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Brett Hundley Drives Toward NFL Job

UCLA, Chandler High product is example of college QB that needs to learn pro game

UCLA quarterback Brett Hundley, who prepped at Chandler High School just a few miles from the Cardinals' complex, is considered by many the third-best quarterback in the upcoming draft.
UCLA quarterback Brett Hundley, who prepped at Chandler High School just a few miles from the Cardinals' complex, is considered by many the third-best quarterback in the upcoming draft.

As Brett Hundley's game experience increased in college, so too did the trust from his coaching staff at UCLA. The reins were loosened slowly, allowing him to survey defenses from the line of scrimmage and make adjustments if a glaring deficiency revealed itself.

The former Chandler High School star quarterback compared it to learning how to drive -- watching at first, and then getting the go-ahead to take the car out for a spin.

"My redshirt freshman year, you sort of develop it as you go along (and they) kind of hand you the keys to the car," Hundley said. "My redshirt sophomore and junior year, I had the keys and was able to drive it. I had access to be able to change protections or change plays. Now, in our offense we don't need to do that as much because we try to build something in there and there should be something in every play to beat defenses. But if you don't like it, you're able to change it."

This is the point in the analogy where Bruce Arians rolls up to Hundley at a stop-light, revs the engine and leaves him in the dust. The Cardinals coach is familiar with the road ahead, but as Hundley and the other spread quarterbacks preparing for the NFL have yet to learn, there's quite a difference between cruising the neighborhood and speeding down the Autobahn.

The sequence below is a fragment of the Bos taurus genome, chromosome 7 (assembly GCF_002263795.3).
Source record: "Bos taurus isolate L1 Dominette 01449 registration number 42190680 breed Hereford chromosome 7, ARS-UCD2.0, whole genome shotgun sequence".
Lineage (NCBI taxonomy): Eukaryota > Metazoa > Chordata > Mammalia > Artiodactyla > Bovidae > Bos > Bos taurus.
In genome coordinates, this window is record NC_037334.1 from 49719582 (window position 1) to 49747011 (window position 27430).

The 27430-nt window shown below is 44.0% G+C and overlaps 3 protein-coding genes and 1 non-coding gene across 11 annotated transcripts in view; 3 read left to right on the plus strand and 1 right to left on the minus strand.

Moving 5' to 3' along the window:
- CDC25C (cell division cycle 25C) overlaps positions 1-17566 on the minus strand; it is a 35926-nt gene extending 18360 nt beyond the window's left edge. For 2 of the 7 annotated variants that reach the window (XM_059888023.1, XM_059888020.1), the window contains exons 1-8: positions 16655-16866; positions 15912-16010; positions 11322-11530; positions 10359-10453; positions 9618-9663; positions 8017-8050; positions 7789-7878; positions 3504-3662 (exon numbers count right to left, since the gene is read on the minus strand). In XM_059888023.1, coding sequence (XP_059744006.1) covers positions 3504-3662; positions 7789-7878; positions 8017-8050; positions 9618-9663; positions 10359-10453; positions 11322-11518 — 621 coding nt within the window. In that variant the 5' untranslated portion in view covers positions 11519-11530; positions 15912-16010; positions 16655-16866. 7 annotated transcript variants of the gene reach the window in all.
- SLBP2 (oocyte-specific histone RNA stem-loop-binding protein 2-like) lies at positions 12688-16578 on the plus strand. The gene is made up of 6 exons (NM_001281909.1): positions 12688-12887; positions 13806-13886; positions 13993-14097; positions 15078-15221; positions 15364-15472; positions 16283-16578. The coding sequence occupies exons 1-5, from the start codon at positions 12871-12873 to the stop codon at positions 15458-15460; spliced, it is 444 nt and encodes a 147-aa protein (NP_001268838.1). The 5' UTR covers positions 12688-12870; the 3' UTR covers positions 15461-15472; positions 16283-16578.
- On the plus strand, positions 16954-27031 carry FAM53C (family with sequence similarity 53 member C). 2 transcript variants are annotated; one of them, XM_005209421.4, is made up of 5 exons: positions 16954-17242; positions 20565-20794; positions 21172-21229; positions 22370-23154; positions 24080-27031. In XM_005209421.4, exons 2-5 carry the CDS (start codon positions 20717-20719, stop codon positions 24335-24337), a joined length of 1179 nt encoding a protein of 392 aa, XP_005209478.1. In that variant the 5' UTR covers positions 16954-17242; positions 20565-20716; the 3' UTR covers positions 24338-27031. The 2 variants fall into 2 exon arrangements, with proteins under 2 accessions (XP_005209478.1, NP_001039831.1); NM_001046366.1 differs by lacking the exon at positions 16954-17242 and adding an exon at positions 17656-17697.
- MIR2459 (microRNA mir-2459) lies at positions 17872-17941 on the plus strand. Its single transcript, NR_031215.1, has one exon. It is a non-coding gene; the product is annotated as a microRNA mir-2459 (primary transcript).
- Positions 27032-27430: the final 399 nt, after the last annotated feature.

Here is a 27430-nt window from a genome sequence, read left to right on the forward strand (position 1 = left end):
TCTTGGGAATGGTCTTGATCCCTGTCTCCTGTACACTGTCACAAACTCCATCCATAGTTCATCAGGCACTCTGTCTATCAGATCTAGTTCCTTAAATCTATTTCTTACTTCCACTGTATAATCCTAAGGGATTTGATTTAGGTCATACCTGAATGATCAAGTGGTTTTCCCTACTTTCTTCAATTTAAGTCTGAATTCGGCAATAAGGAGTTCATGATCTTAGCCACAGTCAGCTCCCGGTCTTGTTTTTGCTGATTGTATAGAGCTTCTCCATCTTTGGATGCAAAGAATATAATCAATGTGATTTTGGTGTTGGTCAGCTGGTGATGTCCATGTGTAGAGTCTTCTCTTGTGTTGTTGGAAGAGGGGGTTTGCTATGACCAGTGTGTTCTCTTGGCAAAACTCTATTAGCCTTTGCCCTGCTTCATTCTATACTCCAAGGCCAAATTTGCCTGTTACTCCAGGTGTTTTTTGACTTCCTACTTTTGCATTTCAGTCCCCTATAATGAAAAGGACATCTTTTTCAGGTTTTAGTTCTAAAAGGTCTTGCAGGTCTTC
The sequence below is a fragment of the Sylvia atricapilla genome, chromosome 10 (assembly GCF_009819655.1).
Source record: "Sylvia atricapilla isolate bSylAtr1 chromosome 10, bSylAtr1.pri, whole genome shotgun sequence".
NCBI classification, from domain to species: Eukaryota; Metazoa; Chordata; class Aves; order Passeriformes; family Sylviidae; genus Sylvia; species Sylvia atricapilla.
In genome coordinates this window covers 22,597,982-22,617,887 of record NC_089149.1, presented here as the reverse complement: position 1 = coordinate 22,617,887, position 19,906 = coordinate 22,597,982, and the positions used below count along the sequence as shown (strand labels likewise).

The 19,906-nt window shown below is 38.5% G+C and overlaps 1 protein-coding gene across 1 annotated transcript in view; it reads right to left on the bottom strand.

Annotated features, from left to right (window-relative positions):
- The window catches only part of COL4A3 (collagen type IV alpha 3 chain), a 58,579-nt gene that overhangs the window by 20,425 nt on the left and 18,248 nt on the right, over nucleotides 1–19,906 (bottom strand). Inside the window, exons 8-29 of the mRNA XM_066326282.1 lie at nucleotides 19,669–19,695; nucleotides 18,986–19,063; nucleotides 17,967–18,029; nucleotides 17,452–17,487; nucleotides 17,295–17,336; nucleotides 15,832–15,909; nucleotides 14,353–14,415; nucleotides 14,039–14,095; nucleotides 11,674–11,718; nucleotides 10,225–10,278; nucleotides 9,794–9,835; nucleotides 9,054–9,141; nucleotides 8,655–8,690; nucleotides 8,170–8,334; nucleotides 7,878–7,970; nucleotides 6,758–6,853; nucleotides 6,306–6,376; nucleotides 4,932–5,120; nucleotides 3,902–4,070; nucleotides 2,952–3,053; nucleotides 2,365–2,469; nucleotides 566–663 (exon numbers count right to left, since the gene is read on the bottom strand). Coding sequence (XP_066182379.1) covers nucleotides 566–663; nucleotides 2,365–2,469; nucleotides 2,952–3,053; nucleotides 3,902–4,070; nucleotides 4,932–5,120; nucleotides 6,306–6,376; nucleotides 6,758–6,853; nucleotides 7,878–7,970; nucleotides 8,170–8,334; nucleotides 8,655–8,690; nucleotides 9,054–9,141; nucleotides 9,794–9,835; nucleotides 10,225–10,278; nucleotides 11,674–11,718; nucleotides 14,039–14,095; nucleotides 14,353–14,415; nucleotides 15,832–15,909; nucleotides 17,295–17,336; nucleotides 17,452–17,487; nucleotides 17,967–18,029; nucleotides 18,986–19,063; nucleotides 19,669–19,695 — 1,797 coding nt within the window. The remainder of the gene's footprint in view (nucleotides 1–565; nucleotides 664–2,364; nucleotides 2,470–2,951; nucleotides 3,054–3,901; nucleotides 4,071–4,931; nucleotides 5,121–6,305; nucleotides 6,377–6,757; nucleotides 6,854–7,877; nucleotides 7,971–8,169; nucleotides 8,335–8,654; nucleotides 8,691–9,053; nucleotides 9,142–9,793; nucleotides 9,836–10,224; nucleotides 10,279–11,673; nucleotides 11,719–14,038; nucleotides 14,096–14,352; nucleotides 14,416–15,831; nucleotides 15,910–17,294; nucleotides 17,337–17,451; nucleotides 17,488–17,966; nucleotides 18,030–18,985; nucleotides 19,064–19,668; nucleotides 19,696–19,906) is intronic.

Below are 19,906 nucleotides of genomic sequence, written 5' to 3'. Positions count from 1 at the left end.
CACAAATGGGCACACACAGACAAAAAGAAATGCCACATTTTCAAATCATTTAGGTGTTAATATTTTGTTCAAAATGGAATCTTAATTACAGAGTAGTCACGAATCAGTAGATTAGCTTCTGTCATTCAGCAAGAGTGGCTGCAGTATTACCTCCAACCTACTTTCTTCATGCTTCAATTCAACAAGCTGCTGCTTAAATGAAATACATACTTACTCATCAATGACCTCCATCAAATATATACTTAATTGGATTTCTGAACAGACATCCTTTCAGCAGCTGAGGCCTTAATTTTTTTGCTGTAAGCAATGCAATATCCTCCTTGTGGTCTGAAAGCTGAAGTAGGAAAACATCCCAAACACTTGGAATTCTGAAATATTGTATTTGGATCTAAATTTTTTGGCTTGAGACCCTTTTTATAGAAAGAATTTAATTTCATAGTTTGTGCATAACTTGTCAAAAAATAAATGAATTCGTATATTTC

"So many times you're evaluating a quarterback who has never called a play in the huddle, and who has never used a snap count," Arians said. "They hold up a card on the sideline, he kicks his foot and throws the ball. That ain't playing quarterback. There's no leadership involved there. Now, there might be leadership on the bench, but when you get them now and give them verbiage and they have to spit the verbiage out, use a snap count, change the snap count, they're light years behind."

Hundley has the physical tools to be an NFL quarterback. He ran the 40-yard dash in 4.63 seconds at the NFL Scouting combine last week, which was on par with many of the skill players. He was among the top quarterbacks in the vertical jump, broad jump, three-cone drill and 20-yard shuttle.

His collegiate production with the Bruins was solid. He threw for nearly 10,000 yards in three years, completing 67.6 percent of his passes with 75 touchdowns and 25 interceptions. He also averaged nearly 600 rushing yards per season, finishing with 30 career scores on the ground. But throughout the week at the combine, a multitude of coaches and general managers bemoaned the severe adjustments needed for spread offense quarterbacks like Hundley.